Once the order is made, a comparison is made to assess whether the build will meet the planned inventory 76. In addition, the manufacturing database will determine whether all components required to complete the build are available 78 at the factory site located nearest to the implanting institution. If components are available, that factory site is selected and scheduled to complete the build 80. If components are not available, the manufacturing database issues an automatic component supplier order 94. The required components are noted and shipped by the supplier(s) 92 to the manufacturing site.

Initiating build 82 with available components or those delivered from the supplier results in building and assembly of the “standard” device, which will replace the implanted device in the inventory of the implanting institution. The implantable device is tested at various stages in the manufacturing process 84 and will undergo final testing prior to packaging 86 and sterilization. Finally, the device is shipped 88 to the implanting institution 90 for restocking in their inventory.

During this whole process, the purchasing agent and/or hospital administrator is able to discern exactly the stage that the device being manufactured has reached. Such information will be available on the Information Network that is accessed via the Internet 96. This same access to the Information Network is also available to the sales representative who is able to monitor the progress of the build and report to the implanting institution, if that institution is unable to access the Information Network—for whatever reason.

As previously mentioned, the goal for this Responsive Manufacturing and Inventory Control system is to deliver a replacement device within two working days of receipt of the information that a device has been implanted and must be replaced.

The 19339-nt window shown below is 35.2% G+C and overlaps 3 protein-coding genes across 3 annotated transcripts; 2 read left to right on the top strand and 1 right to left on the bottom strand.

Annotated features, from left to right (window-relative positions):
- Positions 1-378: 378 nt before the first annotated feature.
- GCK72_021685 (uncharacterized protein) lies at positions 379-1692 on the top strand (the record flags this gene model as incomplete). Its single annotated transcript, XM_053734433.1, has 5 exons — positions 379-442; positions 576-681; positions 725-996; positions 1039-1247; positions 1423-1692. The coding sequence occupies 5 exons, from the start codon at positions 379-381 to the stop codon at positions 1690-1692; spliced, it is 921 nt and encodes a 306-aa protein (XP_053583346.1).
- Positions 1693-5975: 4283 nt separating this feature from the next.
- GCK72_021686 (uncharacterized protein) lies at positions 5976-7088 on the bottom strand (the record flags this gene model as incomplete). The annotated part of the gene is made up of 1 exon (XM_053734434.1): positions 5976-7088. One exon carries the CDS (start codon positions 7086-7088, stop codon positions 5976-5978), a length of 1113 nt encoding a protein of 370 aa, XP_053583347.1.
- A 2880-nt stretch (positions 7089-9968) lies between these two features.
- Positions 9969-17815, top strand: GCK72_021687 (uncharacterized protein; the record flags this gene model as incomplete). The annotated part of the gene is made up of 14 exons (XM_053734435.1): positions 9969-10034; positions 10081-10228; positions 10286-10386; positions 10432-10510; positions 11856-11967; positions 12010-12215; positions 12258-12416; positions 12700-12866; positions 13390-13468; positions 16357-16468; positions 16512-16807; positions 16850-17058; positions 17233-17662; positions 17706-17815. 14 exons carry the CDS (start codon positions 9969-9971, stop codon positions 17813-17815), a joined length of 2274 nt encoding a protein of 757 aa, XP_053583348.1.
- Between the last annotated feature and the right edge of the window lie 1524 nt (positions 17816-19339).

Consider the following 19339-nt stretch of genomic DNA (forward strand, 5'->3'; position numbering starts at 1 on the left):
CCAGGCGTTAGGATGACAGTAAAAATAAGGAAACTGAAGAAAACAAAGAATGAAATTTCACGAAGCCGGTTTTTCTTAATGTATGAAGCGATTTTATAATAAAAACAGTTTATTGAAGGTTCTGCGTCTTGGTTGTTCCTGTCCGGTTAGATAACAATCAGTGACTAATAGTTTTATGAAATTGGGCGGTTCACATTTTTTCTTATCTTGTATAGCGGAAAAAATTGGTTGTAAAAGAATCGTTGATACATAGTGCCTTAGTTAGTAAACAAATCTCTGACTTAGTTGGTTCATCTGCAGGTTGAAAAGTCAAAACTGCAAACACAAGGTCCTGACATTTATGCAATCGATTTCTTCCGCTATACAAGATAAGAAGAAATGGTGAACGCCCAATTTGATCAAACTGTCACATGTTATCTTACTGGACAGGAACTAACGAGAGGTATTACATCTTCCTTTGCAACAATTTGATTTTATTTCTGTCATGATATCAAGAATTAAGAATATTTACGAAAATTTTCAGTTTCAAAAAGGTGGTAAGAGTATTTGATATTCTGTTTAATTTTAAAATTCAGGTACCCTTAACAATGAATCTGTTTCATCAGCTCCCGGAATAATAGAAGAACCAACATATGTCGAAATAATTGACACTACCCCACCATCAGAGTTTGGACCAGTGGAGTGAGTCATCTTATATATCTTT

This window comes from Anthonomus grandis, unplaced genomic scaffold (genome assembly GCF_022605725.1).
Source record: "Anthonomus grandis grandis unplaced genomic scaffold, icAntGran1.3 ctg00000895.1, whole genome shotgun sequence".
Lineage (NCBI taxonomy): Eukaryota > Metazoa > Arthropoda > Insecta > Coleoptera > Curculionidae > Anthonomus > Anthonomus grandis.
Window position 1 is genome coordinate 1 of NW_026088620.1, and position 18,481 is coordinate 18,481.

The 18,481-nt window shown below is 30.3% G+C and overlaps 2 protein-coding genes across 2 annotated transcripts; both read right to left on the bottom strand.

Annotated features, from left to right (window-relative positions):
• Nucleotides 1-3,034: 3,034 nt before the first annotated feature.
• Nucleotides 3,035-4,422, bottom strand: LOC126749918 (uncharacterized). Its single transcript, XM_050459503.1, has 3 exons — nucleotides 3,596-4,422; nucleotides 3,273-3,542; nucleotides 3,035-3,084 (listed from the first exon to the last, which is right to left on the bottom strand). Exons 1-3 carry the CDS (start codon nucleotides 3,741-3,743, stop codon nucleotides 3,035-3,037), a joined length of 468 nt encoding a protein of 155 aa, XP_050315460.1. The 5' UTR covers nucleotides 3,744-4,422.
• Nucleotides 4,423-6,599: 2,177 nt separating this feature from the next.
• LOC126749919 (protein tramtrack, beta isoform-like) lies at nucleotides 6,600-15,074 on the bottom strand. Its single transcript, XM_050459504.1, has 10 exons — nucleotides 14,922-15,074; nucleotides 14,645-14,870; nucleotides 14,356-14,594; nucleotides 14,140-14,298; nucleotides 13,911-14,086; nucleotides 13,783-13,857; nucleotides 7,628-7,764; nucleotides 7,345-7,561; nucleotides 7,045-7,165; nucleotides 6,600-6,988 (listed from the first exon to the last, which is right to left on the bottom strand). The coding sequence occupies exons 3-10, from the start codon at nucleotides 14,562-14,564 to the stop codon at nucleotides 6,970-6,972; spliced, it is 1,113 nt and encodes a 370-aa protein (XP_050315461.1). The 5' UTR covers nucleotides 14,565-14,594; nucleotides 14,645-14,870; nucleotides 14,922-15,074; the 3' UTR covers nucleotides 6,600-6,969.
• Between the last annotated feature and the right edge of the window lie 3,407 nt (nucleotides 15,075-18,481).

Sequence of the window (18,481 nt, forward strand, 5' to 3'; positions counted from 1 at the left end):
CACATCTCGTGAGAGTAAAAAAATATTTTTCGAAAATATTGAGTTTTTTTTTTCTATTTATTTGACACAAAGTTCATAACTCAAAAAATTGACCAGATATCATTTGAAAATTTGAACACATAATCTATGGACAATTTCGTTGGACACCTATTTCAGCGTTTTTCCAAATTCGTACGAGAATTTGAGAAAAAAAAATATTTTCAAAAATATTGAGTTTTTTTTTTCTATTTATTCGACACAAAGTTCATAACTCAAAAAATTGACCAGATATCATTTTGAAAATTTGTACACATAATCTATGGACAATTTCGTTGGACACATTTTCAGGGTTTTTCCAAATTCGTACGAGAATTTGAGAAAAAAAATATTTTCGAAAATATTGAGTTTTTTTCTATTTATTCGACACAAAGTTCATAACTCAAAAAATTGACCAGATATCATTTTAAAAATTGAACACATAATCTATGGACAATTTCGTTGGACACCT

The preceding specific embodiments are therefore to be understood as illustrative of the many ways in which the principles of the invention may be practiced. It is to be understood, therefore, that other expedients known to those of skill in the art or disclosed herein may be employed without departing from the invention or the scope of the appended claims.

In the following claims, means-plus-function clauses are intended to cover the structures described herein as performing the recited function and not only structural equivalents but also equivalent structures. For example, although a nail and a screw may not be structural equivalents in that a nail employs a cylindrical surface to secure wooden parts together, whereas a screw employs a helical surface, in the environment of fastening wooden parts, a nail and a screw are equivalent structures.

It is therefore to be understood, that within the scope of the appended claims, the invention may be practiced otherwise than as specifically described without actually departing from the spirit and scope of the present invention.

Claims (1)

1. A medical device inventory and production control system comprising:
a Web-enabled information network in data communications with a medical device manufacturing control system and a consumption hub;